testo 176T2 - Two-channel temperature data logger

Order-Nr.  0572 1762

  • Two external RTD sensor connections for highly accurate data logging

  • Large easy to read backlit display

  • Capable of storing up to 2,000,000 temperature readings

  • Rugged and waterproof according to IP65

The testo 176T2 temperature data logger features a large display that makes it ideal for monitoring of temperatures in the food sector and laboratories. The temperature measurement logger has connections for RTD sensors for highly accurate data logging, giving it the highest accuracy available. Creation of Excel Spreadsheets, PDFs, and data analysis are all easily achieved with the free, downloadable ComSoft software.

This meter uses a sensor to start up.

Click here for probe selection.

Product Description

The testo 176T2 temperature measurement logger is ideal for the monitoring of temperatures.
  • RTD sensors connections for highly accurate data logging of temperatures
  • Data transfer possible using the USB port, or SD card (optional)
  • Easy to read large display that shows current reading
  • IP65 protection class
  • Capable of CFR 21 Part 11 Compliancy
  • Free data logger software available for download
  • Data is secured within the logger, and can be password protected using ComSoft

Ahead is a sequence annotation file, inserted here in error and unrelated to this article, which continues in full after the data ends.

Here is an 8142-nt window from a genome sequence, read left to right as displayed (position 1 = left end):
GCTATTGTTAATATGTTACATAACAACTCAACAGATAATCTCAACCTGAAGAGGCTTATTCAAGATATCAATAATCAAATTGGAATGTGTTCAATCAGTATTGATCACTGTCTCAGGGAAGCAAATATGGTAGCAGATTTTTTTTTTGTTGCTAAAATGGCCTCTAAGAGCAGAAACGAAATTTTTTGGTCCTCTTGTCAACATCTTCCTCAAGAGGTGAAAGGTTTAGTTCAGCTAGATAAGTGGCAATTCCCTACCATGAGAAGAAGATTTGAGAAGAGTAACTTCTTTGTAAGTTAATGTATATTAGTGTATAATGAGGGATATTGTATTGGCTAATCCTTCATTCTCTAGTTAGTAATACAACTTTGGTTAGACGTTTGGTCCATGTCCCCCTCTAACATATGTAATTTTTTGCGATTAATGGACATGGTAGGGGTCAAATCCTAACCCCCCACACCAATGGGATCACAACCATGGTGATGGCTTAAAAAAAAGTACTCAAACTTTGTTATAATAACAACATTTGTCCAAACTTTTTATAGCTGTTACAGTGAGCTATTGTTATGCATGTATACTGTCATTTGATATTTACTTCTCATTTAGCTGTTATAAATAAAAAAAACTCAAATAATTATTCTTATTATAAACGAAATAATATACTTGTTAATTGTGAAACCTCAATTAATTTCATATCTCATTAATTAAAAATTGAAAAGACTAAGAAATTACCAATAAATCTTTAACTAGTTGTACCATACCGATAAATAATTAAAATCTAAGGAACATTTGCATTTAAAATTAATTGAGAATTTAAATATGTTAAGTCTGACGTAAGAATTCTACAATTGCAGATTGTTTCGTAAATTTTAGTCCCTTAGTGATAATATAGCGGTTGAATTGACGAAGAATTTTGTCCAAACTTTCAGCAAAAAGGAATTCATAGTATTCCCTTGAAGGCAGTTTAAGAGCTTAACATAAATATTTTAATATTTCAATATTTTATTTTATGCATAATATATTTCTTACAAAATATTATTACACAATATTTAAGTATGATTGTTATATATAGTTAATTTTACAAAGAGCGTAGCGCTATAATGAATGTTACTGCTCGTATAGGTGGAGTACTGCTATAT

Delivery Scope

testo 176T2 temperature data logger with RTD sensor connections for highly accurate data logging, batteries, and certificate of conformity
Temperature - Pt100

Measuring range

-148° to 752 °F / -100 to +400 °C

Accuracy

±0.4 °F (-148° to 392 °F) / ±0.2 °C (-100 to +200 °C)

±0.5 °F (392.2° to 752 °F) / ±0.3 °C (+200.1 to +400 °C)

Resolution

0.0 °F / 0.01 °C

General technical data

Dimensions

4 x 2 x 1 in. / 103 x 63 x 33 mm

Operating temperature

-31° to 158 °F / -35 to +70 °C

Protection class

IP65

Channels

2 external

Standards

EN 12830

Battery type

1 x Lithium (TL-5903)

Battery life

8 years (15 min. meas. rate, +25 °C)

Memory

2,000,000 GB

Storage temperature

-40° to 185 °F / -40 to +85 °C

Probes

Temperature - Pt100

Measuring range

-121.0° to 302.0 °F / -85 to +150 °C

Accuracy

Class A

Reaction time

35 sec

Temperature - Pt100

Measuring range

-58.0° to 752.0 °F / -50 to +400 °C

Accuracy

Class A (-58 to +572 °F) / Class A (-50 to +300 °C)

Class B (Remaining Range) ¹⁾  

Reaction time

70 sec

1) According to standard 60751, the accuracies of Class A and B refer to -200 to +600 °C (Pt100)

Temperature - Pt100

Measuring range

-58.0° to 752.0 °F / -50 to +400 °C

Accuracy

Class B ¹⁾

Reaction time

40 sec

1) According to standard 60751, the accuracies of Class A and B refer to -200 to +600 °C (Pt100)

Temperature - Pt100

Measuring range

-58 to +752 °F / -50 to +400 °C

Accuracy

Class A (-58 to +572 °F) / Class A (-50 to +300 °C)

Class B (Remaining Range) ¹⁾

Reaction time

45 sec

1) According to standard 60751, the accuracies of Class A and B refer to -200 to +600 °C (Pt100)

Temperature - Pt100

Measuring range

-58 to +572 °F / -50 to +300 °C

Accuracy

Class A

Reaction time

12 sec

Temperature - Pt100

Measuring range

-58.0° to 572.0 °F / -50 to +300 °C

Accuracy

Class A

Reaction time

10 sec